Okay. I have to admit. Ever since Ray Kurzweil introduced the idea of nanobots coursing through our veins constantly rejuvenating cellular structure, I have thought one thing: that would make a great magic trick!
Over the years, I developed a couple of demonstrations (a basic example is at the bottom of this article). However, what stimulates my little brain even more, is the concept of biological and mechanical competition.
Your iPhone is a good friend today, but what if you had to augment your own DNA to compete with a world of artificially intelligent smart phones?
Scientists, with strings of letters before and after their name, refer to the apex moment of biological/technological competition as the “singularity.” Many predict singularity will occur in 2025 – around the time software and hardware progress to such a degree, they outpace the human brain.
Large, clunky computers might seem manageable today, but what about in the future when every person owns millions of microscopic computers?
Technology is expanding exponentially. Neural implants, for instance, according to Ray Kurzweil’s models, reduce in size at “a rate of 100 [times] per decade, so these technologies will be 100,000 times smaller in 25 years, and 25 years from now they will be the size of a blood cell.”
Of course, we are not there yet. Even the most powerful super computers can only process 10 to the power of 12 bits per second. Overkill for surfing Facebook, but the human brain is still millions of times faster. Even quantum computers, which will someday rival the imagination of science fiction writers, have only just broken the 3×5=15 threshold.
Computers don’t have to be smart to steal jobs from humans. We compete now as robots build cars, answer phones, and stock shelves. Imagine when competition becomes creative: when the funniest comedian on earth is a computer (you can see MIT’s recent research for an example), the best business idea generator is a desktop calculator, and the chef in every restaurant has a model number.
Humans evolve at a much slower rate than technology, so to remain competitive we will have to integrate with machines.
Our core body parts, those required for human life, will be easily replaceable. Power supplies, often the major limiter in the smallest-possible size of a device, will be biological, relying on cell reproduction for endless energy. Medical breakthroughs will occur as a matter of routine function, with computers breeding discoveries from deductive reasoning, and their human masters incorporating the results in a slippery slope of curiosity.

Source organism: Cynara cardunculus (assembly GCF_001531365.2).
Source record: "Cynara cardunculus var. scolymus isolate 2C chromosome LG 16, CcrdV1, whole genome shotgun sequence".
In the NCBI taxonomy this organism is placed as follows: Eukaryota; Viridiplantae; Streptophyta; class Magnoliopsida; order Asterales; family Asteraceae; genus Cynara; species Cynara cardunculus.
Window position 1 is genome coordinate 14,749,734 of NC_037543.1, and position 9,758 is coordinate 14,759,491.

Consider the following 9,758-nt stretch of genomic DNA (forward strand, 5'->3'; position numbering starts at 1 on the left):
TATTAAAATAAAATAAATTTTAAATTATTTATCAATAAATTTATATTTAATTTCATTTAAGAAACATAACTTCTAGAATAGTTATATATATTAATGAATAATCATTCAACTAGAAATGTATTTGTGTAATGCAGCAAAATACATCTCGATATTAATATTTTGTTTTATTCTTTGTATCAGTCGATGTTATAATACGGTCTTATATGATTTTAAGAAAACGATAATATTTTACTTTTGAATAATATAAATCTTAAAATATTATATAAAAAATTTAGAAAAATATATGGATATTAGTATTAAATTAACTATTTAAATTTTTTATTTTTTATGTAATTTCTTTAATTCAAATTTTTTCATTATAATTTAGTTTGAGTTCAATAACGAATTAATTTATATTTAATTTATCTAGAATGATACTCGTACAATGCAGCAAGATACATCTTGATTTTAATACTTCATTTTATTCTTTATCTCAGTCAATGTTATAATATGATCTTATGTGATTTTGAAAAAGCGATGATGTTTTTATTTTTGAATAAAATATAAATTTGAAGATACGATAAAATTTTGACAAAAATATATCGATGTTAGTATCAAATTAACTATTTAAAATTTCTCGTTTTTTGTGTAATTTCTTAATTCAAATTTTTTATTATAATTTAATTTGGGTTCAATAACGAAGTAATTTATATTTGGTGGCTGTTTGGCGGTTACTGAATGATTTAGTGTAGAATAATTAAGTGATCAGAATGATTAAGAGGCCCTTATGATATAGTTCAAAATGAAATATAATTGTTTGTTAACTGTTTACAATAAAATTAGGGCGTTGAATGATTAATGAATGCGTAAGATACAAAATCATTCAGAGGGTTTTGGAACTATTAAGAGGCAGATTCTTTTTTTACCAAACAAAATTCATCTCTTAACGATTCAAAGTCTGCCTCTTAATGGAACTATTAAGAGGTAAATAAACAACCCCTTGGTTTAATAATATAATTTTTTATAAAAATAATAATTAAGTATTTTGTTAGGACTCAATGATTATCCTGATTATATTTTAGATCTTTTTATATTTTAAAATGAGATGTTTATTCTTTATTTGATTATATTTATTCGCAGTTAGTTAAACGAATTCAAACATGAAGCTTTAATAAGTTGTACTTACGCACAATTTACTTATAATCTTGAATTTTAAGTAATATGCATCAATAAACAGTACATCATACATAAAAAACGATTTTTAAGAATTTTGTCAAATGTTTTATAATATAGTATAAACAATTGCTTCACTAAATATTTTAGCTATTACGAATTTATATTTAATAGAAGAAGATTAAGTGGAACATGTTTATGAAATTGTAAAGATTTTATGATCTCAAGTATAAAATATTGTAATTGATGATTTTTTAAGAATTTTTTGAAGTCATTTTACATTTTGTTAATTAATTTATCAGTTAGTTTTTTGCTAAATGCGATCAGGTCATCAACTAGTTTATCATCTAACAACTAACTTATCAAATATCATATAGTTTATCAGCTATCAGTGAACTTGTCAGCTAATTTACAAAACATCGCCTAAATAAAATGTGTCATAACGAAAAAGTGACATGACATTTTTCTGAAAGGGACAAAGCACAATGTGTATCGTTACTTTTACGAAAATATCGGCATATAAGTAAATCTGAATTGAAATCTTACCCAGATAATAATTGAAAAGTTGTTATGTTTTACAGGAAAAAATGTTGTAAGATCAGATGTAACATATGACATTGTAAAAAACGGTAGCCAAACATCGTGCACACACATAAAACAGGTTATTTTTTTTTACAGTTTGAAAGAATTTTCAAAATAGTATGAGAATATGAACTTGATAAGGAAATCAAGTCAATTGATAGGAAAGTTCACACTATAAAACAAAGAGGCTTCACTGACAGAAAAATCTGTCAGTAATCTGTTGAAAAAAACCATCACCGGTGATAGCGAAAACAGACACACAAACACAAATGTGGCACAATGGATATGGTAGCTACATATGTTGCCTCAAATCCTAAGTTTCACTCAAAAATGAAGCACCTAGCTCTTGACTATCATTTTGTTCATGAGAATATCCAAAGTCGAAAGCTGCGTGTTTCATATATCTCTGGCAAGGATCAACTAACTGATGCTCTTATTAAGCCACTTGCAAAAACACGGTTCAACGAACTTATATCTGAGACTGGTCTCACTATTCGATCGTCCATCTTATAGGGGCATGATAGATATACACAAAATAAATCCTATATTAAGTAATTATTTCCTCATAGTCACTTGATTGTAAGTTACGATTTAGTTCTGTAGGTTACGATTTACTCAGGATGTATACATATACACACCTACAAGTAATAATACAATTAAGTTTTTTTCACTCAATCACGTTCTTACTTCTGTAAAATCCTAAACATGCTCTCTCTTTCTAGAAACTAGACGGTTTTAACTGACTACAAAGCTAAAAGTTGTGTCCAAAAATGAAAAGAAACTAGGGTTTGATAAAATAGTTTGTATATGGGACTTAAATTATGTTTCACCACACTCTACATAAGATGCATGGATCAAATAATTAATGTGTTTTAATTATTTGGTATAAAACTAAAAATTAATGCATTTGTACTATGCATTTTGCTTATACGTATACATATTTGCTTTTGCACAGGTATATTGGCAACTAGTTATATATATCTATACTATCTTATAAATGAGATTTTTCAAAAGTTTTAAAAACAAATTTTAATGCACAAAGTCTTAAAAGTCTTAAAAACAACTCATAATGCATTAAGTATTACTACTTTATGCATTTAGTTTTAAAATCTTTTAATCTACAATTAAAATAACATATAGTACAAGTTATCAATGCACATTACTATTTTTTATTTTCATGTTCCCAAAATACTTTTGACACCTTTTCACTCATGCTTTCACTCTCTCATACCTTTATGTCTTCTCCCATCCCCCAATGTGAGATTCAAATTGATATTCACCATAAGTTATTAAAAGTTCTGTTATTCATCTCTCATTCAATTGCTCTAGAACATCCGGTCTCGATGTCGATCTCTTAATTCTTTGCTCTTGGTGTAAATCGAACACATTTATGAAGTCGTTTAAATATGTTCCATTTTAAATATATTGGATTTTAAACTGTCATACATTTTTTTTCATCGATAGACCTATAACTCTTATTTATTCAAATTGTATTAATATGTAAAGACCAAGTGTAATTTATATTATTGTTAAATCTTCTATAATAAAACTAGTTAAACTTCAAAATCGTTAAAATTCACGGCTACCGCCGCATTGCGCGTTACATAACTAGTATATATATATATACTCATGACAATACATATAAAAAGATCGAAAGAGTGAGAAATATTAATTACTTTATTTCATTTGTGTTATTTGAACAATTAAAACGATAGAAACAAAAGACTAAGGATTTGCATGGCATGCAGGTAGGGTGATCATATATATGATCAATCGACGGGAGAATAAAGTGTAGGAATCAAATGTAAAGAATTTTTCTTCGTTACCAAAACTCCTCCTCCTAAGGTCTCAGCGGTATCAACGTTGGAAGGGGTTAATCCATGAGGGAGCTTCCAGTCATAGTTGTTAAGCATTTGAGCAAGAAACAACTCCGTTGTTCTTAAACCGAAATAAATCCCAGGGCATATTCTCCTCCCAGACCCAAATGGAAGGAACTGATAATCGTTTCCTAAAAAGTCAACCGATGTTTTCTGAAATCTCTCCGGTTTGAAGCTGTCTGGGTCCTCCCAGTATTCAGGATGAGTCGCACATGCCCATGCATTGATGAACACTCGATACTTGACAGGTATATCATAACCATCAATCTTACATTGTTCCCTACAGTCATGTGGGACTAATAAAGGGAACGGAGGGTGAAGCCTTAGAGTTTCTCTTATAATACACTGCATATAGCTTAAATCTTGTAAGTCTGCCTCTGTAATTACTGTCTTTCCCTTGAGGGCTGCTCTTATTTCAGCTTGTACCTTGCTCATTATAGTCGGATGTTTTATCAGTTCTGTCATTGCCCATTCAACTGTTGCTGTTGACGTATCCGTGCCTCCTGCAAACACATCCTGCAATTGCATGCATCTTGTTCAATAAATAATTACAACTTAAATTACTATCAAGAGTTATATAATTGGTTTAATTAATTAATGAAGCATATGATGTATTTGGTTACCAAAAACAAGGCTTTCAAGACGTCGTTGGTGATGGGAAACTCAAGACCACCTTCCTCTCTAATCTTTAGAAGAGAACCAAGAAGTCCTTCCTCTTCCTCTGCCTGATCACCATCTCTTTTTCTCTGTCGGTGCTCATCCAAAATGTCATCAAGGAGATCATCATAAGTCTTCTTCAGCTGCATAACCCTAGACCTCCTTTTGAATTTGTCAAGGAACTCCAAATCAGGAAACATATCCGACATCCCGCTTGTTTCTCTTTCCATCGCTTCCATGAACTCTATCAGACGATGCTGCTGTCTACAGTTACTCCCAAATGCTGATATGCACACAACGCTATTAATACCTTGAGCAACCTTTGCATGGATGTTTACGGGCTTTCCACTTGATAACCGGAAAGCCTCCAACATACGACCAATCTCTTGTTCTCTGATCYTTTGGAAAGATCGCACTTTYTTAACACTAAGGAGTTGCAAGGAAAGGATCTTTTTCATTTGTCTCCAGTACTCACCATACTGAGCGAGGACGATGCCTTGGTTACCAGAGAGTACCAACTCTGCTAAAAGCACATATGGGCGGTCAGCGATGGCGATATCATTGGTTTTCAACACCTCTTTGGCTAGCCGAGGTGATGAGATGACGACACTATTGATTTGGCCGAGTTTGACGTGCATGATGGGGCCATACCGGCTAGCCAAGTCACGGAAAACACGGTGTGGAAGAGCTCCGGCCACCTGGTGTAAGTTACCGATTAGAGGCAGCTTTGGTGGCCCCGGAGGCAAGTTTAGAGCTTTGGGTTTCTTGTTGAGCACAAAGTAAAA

The result: humans will live longer lives.
“Through the Wormhole,” staring Morgan Freeman (Science Channel, check local listings for show times), recently discussed the concept of eternal life through inevitable scientific innovation.
“In just the past 200 years, the average lifespan has double from about forty, to almost eighty years,” Freeman said. “Breakthroughs in biology and physics could soon bring immortality within our grasp. For better or worse, many of you watching me right now, may live to see the day when aging, and death itself, are relics of the distant past.”
If life expectancy continues to double every couple hundred years, we are on our way to living to 400 years by 2411. Do the math – that is 386 years after the singularity – 386 years of aggressive biological/technological competition.
SIDEBAR: The average divorce rate in the U.S. today is over 41%, with the average human living 80 years. Think of the divorce rate when humans live to be 300! Not to mention the candles on their birthday cake!
Jump ahead 10,000 years in the future. Human life will be very much different than it is today. In contrast, imagine the human species 10,000 years ago. We were knee-deep in the Stone Age. 10,000 years from now, our current technology will look as primitive to the humans of the future, as a stone hammer looks to us.
In that futuristic time, the human lifespan, barring any legislative mandate of automatic death by a certain age, is potentially infinite. One need only understand why humans die in the first place, to see longevity is really quite basic.